All these types of evidence are widely used in thousands of trials each year. Many additional cases never even go to trial because this supposedly definitive evidence seems damning and compels defendants to plead guilty. But the lack of reliable science supporting these disciplines undermines the evidence which, in turn, undermines criminal convictions.
Risks of lacking validity
When forensic methods are not validated but nevertheless perceived as reliable, wrongful convictions happen.
For example, the field of forensic odontology presumes that everyone has a unique bite mark. But there's no scientific basis for this assumption. A 2010 study of bite marks from known biters showed that skin deformations distort bite marks so severely that current methods of analysis could not accurately include or exclude a person based on the pattern left by their teeth.
In 1986, Bennie Starks was convicted of rape and other crimes after forensic odontology experts testified he was the source of a bite mark on the victim. In 2006, DNA test results showed Starks could not have been the perpetrator. Starks spent 20 years in prison for a crime he did not commit because of faulty evidence from an unreliable discipline. More recently, the Texas Forensic Science Commission recommended a flat-out ban on bite mark evidence.
Like in Starks' case, questionable forensic evidence plays a significant role in at least half of overturned convictions, according to the Innocence Project. Once a verdict comes in, it becomes a Sisyphean task to undo it – even if newly discovered evidence undermines the original conviction. It's next to impossible for people once convicted to get their cases reconsidered.
At the moment, only two states (Texas and California) permit a defendant to appeal a conviction if the scientific evidence or the expert who testified is later discredited. More laws like these are needed, but it's politically a hard sell to grant more rights and avenues of appeal to convicts. So even if the science is undermined or completely discredited, a prisoner is often at the mercy of a court as it decides whether to grant or deny an appeal.
What should be admissible?
The PCAST report recommended judges consider both the foundational and applied validity of the forensic discipline that produced any evidence before admitting expert testimony. This includes ensuring experts testify to the limitations of the analysis and evidence. For example, the justice system traditionally considers fingerprint evidence as an "identification" – for instance, the thumbprint recovered from the crime scene was made by the defendant's thumb. No one ever testifies that there are little scientific data establishing that fingerprints are unique to individuals. The same holds true for other types of pattern identification evidence such as firearms, toolmarks and tire treads.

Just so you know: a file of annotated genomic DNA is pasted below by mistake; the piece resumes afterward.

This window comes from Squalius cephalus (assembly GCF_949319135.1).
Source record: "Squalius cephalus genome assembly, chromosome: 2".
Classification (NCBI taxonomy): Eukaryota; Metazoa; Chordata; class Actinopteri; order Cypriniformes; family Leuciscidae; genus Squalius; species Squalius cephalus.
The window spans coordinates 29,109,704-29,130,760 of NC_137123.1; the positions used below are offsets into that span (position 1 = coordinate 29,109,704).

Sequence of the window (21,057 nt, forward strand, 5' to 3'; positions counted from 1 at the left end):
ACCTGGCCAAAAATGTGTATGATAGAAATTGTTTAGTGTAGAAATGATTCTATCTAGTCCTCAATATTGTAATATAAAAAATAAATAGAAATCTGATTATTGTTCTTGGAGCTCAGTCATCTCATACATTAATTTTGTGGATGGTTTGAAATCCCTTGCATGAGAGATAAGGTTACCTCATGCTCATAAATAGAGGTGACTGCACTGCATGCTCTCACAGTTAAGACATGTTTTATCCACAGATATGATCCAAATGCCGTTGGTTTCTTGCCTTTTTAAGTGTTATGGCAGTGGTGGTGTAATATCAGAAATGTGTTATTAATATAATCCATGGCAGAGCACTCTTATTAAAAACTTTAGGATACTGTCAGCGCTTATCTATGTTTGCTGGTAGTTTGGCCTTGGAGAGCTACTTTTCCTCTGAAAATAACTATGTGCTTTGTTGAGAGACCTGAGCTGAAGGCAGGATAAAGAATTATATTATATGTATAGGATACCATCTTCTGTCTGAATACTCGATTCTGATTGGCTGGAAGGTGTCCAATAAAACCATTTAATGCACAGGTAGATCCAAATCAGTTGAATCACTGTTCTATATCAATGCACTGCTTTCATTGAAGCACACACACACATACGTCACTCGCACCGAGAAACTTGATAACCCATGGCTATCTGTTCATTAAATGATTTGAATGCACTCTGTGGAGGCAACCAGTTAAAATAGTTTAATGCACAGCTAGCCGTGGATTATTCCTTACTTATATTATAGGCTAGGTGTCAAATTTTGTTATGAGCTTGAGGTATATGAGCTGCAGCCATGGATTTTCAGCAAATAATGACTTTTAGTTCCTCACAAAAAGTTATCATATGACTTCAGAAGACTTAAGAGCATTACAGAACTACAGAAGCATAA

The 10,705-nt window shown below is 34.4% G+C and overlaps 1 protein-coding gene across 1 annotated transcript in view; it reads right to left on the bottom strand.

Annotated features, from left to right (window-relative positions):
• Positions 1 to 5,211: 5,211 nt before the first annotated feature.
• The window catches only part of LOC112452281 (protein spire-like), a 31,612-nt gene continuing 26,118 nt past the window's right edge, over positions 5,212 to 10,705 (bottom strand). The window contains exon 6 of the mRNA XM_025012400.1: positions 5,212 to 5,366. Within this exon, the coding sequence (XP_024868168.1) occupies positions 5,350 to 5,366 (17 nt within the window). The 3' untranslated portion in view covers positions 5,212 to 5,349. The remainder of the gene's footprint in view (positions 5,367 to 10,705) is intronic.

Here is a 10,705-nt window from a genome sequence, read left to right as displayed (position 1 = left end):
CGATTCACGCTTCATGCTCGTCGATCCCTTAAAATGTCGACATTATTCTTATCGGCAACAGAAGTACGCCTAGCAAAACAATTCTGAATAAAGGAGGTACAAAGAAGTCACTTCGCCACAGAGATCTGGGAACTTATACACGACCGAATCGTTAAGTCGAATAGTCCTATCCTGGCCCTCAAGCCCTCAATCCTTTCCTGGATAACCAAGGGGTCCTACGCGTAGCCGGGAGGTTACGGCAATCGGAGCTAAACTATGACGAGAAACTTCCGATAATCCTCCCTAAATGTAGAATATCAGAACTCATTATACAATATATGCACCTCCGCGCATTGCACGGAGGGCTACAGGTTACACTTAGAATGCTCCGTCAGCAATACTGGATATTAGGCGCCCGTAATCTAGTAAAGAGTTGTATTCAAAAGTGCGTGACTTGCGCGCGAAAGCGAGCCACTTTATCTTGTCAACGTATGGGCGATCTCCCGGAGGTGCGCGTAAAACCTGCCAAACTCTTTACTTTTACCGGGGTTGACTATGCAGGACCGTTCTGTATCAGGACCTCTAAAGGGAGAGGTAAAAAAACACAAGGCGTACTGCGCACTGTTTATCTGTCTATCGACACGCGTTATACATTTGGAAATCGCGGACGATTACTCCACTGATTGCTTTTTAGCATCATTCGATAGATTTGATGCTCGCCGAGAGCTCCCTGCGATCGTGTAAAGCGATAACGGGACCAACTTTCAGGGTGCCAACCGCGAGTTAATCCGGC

The National District Attorneys Association (NDAA) was critical of the PCAST report. It countered that there actually is scientific data validating these forensic fields, but members of PCAST did not adequately consult subject-matter experts. The NADA also worried that if courts required stronger scientific validity before allowing evidence into court, it would hamstring the entire investigative process.
The NADA concluded that judges should continue to be the ones who decide what makes evidence reliable and thus admissible. It asserted that the stringent requirements to become expert witnesses, along with the ability to cross-examine them in court, are enough to guarantee reliable and admissible evidence.
But should the admissibility of scientific processes – which ought to be grounded in their proven ability to produce reliable evidence – be determined by people who lack scientific backgrounds? I would argue no.
Pattern identification evidence shouldn't be excluded from cases wholesale, but forensic evidence needs to be placed into context. When the human eye is the primary instrument of analysis, the court, the attorneys and the jury should be fully aware that certainty is unattainable, human error is possible, and subjectivity is inherent.
Reliance upon the adversary system to prevent wrongful convictions and weed out junk science requires a leap of faith that ultimately undermines the integrity of the criminal justice system. Counting on cross-examination as an effective substitute for scientific rigor and research can't be the answer (although it has been for more than a century).
The PCAST report is yet another wake-up call for the criminal justice system to correct the shortcomings of forensic science. We demand that guilt be proven beyond a reasonable doubt; we should also demand accurate and reliable forensics. Without improvement, we can't trust forensic science to promote justice.